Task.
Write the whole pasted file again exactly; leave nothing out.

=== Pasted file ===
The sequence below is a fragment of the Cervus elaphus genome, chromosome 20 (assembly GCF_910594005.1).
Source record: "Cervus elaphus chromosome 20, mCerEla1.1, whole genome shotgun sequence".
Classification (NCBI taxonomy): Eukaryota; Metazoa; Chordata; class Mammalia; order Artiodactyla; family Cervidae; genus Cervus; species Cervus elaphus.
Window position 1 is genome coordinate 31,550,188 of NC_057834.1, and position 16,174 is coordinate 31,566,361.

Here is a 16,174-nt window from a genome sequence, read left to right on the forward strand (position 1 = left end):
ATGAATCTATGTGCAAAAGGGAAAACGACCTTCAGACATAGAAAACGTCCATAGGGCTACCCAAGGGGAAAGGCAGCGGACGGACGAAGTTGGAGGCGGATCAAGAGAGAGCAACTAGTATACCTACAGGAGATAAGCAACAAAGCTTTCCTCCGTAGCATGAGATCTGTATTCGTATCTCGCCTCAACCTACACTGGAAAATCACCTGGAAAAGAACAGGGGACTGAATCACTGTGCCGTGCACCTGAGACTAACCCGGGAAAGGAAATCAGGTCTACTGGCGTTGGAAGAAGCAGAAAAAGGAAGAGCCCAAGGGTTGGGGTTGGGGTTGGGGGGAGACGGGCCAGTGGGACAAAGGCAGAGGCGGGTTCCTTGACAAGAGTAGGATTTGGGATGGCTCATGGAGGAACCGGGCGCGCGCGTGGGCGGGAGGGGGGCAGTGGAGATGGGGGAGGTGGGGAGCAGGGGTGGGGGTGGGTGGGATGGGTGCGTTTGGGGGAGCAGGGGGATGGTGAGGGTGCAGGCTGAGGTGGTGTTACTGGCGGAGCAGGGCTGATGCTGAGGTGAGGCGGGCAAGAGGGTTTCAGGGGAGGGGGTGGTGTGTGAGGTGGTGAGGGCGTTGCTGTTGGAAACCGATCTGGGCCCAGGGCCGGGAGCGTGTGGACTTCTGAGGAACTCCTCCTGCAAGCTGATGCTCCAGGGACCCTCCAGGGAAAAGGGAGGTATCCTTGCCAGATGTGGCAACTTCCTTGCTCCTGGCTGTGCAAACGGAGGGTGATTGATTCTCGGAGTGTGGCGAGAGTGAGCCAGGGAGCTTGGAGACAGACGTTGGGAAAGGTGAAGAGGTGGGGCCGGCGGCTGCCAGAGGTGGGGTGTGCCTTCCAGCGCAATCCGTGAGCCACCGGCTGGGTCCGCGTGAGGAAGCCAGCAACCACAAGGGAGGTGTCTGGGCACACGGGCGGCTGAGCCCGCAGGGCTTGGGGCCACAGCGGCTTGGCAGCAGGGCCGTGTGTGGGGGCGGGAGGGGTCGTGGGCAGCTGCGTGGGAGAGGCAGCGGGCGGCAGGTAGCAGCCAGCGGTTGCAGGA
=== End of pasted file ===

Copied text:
The sequence below is a fragment of the Cervus elaphus genome, chromosome 20 (assembly GCF_910594005.1).
Source record: "Cervus elaphus chromosome 20, mCerEla1.1, whole genome shotgun sequence".
Classification (NCBI taxonomy): Eukaryota; Metazoa; Chordata; class Mammalia; order Artiodactyla; family Cervidae; genus Cervus; species Cervus elaphus.
Window position 1 is genome coordinate 31,550,188 of NC_057834.1, and position 16,174 is coordinate 31,566,361.

Here is a 16,174-nt window from a genome sequence, read left to right on the forward strand (position 1 = left end):
ATGAATCTATGTGCAAAAGGGAAAACGACCTTCAGACATAGAAAACGTCCATAGGGCTACCCAAGGGGAAAGGCAGCGGACGGACGAAGTTGGAGGCGGATCAAGAGAGAGCAACTAGTATACCTACAGGAGATAAGCAACAAAGCTTTCCTCCGTAGCATGAGATCTGTATTCGTATCTCGCCTCAACCTACACTGGAAAATCACCTGGAAAAGAACAGGGGACTGAATCACTGTGCCGTGCACCTGAGACTAACCCGGGAAAGGAAATCAGGTCTACTGGCGTTGGAAGAAGCAGAAAAAGGAAGAGCCCAAGGGTTGGGGTTGGGGTTGGGGGGAGACGGGCCAGTGGGACAAAGGCAGAGGCGGGTTCCTTGACAAGAGTAGGATTTGGGATGGCTCATGGAGGAACCGGGCGCGCGCGTGGGCGGGAGGGGGGCAGTGGAGATGGGGGAGGTGGGGAGCAGGGGTGGGGGTGGGTGGGATGGGTGCGTTTGGGGGAGCAGGGGGATGGTGAGGGTGCAGGCTGAGGTGGTGTTACTGGCGGAGCAGGGCTGATGCTGAGGTGAGGCGGGCAAGAGGGTTTCAGGGGAGGGGGTGGTGTGTGAGGTGGTGAGGGCGTTGCTGTTGGAAACCGATCTGGGCCCAGGGCCGGGAGCGTGTGGACTTCTGAGGAACTCCTCCTGCAAGCTGATGCTCCAGGGACCCTCCAGGGAAAAGGGAGGTATCCTTGCCAGATGTGGCAACTTCCTTGCTCCTGGCTGTGCAAACGGAGGGTGATTGATTCTCGGAGTGTGGCGAGAGTGAGCCAGGGAGCTTGGAGACAGACGTTGGGAAAGGTGAAGAGGTGGGGCCGGCGGCTGCCAGAGGTGGGGTGTGCCTTCCAGCGCAATCCGTGAGCCACCGGCTGGGTCCGCGTGAGGAAGCCAGCAACCACAAGGGAGGTGTCTGGGCACACGGGCGGCTGAGCCCGCAGGGCTTGGGGCCACAGCGGCTTGGCAGCAGGGCCGTGTGTGGGGGCGGGAGGGGTCGTGGGCAGCTGCGTGGGAGAGGCAGCGGGCGGCAGGTAGCAGCCAGCGGTTGCAGGA